The Absurdity of ‘Racial Realism’

The mass shooter in Atlanta embodied the flawed logic that racial stereotypes reflect fact-based truths

Activists outside Gold Spa following Tuesday night’s shooting, where three women were gunned down, on March 18, 2021, in Atlanta, Georgia. Photo: Megan Varner/Getty Images

Racism introduces absurdism into the human condition. Not only does racism express the absurdity of the racists, it generates absurdity in the victims.

— Chester Himes

Our nation is mourning the recent attacks on the Asian American community. On Tuesday, a man murdered eight people at three Atlanta-area massage parlors. This comes amidst the global pandemic where anti-Asian hate speech and violence are on the rise.

As we watch the coverage of this tragedy, many of us are privy to the absurdity of racism in America. This absurdity was even articulated by the man who carried out the killings. The mass shooter claimed the attack was not racially motivated, even though six of the eight victims were Asian American women. Cherokee County sheriff’s Capt. Jay Baker told reporters that “he apparently has an issue, what he considers a sex addiction, and sees these locations as something that allows him to go to these places, and it’s a temptation for him that he wanted to eliminate.”

Most of us will have a visceral response to that statement. It’s absurd in the conventional sense of the word — an insistence that what we all know to be obviously true isn’t. It’s gaslighting. But I also think there’s an element of “racial realism” in him that so many Americans subscribe to, even if most Americans would never do something as vile as he did.

“Racial realism” is the idea that when folks make what others consider to be racist statements, spread ideas, or do racist actions, they are merely seeing the world as it is. It has a kind of logic that says, “Well, doesn’t 2 + 2 = 4?” This line of thinking is harder to dispel than outright bigotry, because of its simplicity. Yet it’s too narrow to fully grasp the complete context; the equation of race and racism is more calculus than simple arithmetic. But it helps folks justify racist actions to themselves, from using racial slurs in a joke to going as far as committing a horrific mass murder, and truly feel like they have “not one racist bone in my body.”

Racial realists think they are being descriptive about race, even in places where it is framed and mediated. Racial realism treats the morsel of truth in a stereotype (for example, Black people like chicken) and substitute it for the truth of the whole experience. The problems racial realists have and cause are twofold: They don’t see or understand the limits of realism, and they don’t understand why racial realism isn’t different from racism in practice.

Under this framing, racism is perpetuated under the veil of data, which falsely provides “evidence” of a perceived reality. Data gives it credence, but racial realism overlooks (and in some cases outright rejects the existence of) the power dynamics in sociological data production. An easy-to-understand example here is race and crime statistics:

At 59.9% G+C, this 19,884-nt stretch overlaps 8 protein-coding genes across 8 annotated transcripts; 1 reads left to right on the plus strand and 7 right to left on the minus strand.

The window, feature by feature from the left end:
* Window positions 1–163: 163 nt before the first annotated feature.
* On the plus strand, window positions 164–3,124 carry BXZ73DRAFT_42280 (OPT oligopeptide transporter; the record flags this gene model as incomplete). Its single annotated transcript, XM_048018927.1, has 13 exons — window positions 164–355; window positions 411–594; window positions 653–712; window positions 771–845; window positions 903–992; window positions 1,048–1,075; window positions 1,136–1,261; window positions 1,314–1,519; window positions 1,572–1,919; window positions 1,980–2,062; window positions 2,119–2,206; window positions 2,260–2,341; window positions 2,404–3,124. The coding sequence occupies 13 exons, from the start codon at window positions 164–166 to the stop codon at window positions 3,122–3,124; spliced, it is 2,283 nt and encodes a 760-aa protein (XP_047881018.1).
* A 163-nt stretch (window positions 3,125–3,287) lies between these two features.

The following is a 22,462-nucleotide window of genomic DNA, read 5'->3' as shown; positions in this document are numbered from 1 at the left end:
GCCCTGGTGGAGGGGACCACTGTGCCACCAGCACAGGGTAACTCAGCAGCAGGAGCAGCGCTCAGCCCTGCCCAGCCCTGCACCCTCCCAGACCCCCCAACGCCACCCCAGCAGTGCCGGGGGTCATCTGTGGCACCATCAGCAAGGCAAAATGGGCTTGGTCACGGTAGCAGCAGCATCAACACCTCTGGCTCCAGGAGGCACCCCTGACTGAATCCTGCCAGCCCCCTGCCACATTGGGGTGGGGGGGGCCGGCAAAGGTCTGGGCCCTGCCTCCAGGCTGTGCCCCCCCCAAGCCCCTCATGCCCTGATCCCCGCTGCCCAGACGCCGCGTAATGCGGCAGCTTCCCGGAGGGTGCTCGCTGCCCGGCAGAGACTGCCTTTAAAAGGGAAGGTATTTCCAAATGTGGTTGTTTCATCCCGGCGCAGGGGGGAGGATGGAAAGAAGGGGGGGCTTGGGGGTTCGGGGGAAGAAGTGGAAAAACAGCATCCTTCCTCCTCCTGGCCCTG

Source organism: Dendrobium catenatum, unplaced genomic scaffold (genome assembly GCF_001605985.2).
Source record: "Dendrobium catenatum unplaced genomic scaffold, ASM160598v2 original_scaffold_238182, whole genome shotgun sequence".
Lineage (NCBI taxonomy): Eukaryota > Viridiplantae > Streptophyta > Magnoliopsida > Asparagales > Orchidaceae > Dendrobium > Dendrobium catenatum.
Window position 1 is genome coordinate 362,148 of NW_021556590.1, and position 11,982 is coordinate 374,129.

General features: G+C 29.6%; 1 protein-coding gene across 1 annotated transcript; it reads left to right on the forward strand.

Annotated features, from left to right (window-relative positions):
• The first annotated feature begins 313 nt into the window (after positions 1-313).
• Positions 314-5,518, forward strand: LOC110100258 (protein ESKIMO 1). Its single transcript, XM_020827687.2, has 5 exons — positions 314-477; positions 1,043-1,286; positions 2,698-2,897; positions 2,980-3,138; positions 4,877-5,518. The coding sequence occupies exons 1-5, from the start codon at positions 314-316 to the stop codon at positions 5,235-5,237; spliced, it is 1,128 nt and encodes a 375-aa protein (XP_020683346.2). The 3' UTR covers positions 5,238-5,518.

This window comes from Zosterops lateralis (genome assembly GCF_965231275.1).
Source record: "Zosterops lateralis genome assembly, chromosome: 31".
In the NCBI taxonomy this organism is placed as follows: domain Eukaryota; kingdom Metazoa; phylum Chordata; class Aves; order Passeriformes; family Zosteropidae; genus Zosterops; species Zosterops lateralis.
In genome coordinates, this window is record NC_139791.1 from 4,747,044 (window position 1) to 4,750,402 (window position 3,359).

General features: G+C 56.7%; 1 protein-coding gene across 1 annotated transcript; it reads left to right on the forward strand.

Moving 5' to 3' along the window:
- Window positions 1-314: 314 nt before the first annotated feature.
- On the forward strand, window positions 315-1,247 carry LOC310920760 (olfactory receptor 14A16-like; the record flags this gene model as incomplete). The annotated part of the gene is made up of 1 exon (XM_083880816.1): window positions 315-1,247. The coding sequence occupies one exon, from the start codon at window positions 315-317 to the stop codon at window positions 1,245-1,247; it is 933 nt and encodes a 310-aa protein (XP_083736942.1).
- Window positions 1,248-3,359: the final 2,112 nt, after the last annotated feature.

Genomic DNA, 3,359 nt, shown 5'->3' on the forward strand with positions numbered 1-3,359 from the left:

In a hypothetical scenario, Officer 1 catches and arrests three Black teenage shoplifters.

Officer 2 catches three white teenage shoplifters, but instead of arresting them, he calls their parents.

Crime stats for Black kids: +3

Crime stats for white kids: 0

You look at the stats which are “true” (realism) about race (racial realism).

You don’t see these other key dynamics (limits of realism) and how you are perpetuating anti-Blackness (racism).

This is why racial realism is so ubiquitous. People may observe these crime stats and believe they are drawing reasonable conclusions based on the data. It’s very different than the image of the Nazi they think of when they hear the term “racist.”

To use a different analogy, if you asked folks who generally think police killing Black people is never about racism, and generally believe the murders are justified, few are likely to outright to say “I hate Black people.” Most of them are going to say something to the effect of “Black people are more likely to be violent criminals, so are more likely to be killed by police in interactions. So it isn’t about the cop being anti-Black, its about Black people (insert what they should have done).”

In order to believe this is the truth, there’s so much additional context they have to either ignore or not know about. They certainly wouldn’t understand how this idea would perpetuate anti-Blackness. Racial realists are the folks who say “I don’t see color” and keep “Black-on-Black crime” statistics in their back pocket.

The irony is neither racists or (if you want to draw this distinction) racial realists are persuaded by forms of empiricism that don’t fit into their worldview. It evokes the truism that folks who are the most assured that they are non-ideological are often the most ideological among us.

That man in Atlanta killed those people, in part, because he likely believed a stereotype that Asian women who work at massage parlors are secret sex workers and he attached his “morality” to it. Even aside from the fact that sex workers are human beings and those women didn’t deserve to be murdered even if they were sex workers, there isn’t any “Well, only 0.002% of them are sex workers” statistic that would convince him.

That man believed stereotypes about Asian women, killed them, and still didn’t think he was racist. This is the absurdity of racism.

Joshua Adams is a staff writer at Colorlines.com from Chicago. UVA & USC. Taught media and communication at DePaul & Salem State. Twitter: @journojoshua

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